Oh, and regarding your point about God’s seeming prescription of patriarchy in verse 16: Yes, God does say that. However, it is said after the supposed “fall of humanity” from grace. Therefore, it could be said that God’s intent for humanity was never the power dynamic of patriarchy. In fact, it seems that such power dynamics are actually the result of sin! If we are living a new life in Christ, restored by the grace of God, why would we try to keep living according to patriarchal standards that arose as a result of sin? Hmmm…

It would appear that Paul’s interpretation in Timothy is just that: an interpretation, and an incomplete one at that. However, it is also important to remember that the letters Paul wrote were to particular churches or people for particular reasons. His recommendations are not always uniform.

Look at Galatians 3:28-29. Anything jump out at you? “There can be neither male nor female–for all of you are one in Christ Jesus.” Interesting, no? The whole passage is removing societal, economic, and racial distinctions from Christian believers, because all of them are now “the heirs named in the promise” of God (3:29). Think about that. All people in Christ (male, female, slave, free, whatever) are equally heirs of God’s blessing and salvation. 

How about Romans 16:1-2? “Phoebe, a deaconess of the church at Cenchrae,” is commended by Paul as a church leader, whom the Romans are to “help…with whatever she needs.” There seems to be some expectation that Phoebe will have some authority over the Roman Christians, which undoubtedly included some fellas!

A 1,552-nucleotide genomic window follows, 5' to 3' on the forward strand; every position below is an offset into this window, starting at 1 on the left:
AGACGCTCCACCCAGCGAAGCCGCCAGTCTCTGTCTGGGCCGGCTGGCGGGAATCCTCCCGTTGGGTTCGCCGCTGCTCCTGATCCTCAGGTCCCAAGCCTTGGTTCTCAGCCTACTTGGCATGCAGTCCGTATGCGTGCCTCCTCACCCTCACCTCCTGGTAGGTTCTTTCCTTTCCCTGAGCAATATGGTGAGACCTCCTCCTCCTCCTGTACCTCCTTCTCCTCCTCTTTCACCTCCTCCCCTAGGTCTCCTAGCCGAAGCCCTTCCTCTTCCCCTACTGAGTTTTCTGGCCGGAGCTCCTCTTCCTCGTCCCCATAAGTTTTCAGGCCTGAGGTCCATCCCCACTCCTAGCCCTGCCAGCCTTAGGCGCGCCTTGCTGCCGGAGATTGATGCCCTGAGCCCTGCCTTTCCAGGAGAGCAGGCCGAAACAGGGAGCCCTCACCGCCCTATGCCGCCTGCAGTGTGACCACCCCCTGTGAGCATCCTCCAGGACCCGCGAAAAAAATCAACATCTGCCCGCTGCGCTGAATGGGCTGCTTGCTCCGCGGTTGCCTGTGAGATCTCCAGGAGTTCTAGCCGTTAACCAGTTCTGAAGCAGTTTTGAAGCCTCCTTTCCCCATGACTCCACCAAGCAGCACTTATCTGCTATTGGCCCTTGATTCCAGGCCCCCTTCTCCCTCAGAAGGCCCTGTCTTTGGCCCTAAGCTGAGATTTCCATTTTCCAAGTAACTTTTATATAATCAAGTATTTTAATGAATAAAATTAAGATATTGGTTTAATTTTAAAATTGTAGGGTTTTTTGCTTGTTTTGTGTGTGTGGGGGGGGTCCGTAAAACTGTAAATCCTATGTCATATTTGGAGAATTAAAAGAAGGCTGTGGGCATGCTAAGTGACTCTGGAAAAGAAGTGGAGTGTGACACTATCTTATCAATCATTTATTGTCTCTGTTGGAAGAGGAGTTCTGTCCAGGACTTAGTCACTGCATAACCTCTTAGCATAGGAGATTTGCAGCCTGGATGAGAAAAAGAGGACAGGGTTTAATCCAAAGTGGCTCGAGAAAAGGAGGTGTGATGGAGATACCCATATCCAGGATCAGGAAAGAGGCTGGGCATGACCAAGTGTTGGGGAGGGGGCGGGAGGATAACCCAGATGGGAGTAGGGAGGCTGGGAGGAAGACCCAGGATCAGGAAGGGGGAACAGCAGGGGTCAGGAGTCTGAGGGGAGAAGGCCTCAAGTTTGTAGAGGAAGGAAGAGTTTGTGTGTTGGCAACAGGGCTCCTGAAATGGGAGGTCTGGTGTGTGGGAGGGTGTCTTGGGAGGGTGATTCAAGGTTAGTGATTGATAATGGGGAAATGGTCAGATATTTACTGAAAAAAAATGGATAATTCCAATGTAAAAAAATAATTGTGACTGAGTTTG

Let’s look at 1 Corinthians 7. Regarding marriage, Paul says, “The husband must give to his wife what she has a right to expect, and so too the wife to her husband. The wife does not have authority over her own body, but the husband does; and in the same way, the husband does not have authority over his own body, bu the wife does” (7:4). Oh my! I know, it still has the wife yielding her rights over to the husband, but the husband is expected to do the same! Even more, Paul addresses the husband as needing to yield first! This may seem small to us today, but in the First Century world, it is highly unusual.

My point here is to show you that there are ways to find and experience Scriptural empowerment as a woman without having to cite Deborah from Judges or Mary, Mother of Christ. Paul wrote different things for different situations, as any good pastor would do. He lived in a time of patriarchy, but his writings sometimes challenged that system because of his steadfast belief in the new life of ALL who are in Christ.

Ultimately, the Bible and the faith of the Church are subject to how people choose to wield them. Some people and denominations will always be trying to keep women in an inferior position, calling it “traditional” and “biblical.” In some ways, they are right. However, is also “traditional” and “biblical” to seek out the image of God in all others, regardless of gender, and to treat them with the love and respect that is called for.

It is my prayer (whether you are male, female, or otherwise) that you will go forward knowing that God has made you and that God loves you. No one has the right to challenge that. Just the same, God has made and loves everyone else, and neither you nor I have the right to challenge or dismiss that. If we can remember and honor that, if we can fight for that acknowledgment for ourselves and each other in this world, we can in some small way usher in the kingdom of God that restores us all equally to the blessed state of oneness with the One who loved us first.

Peace be with you!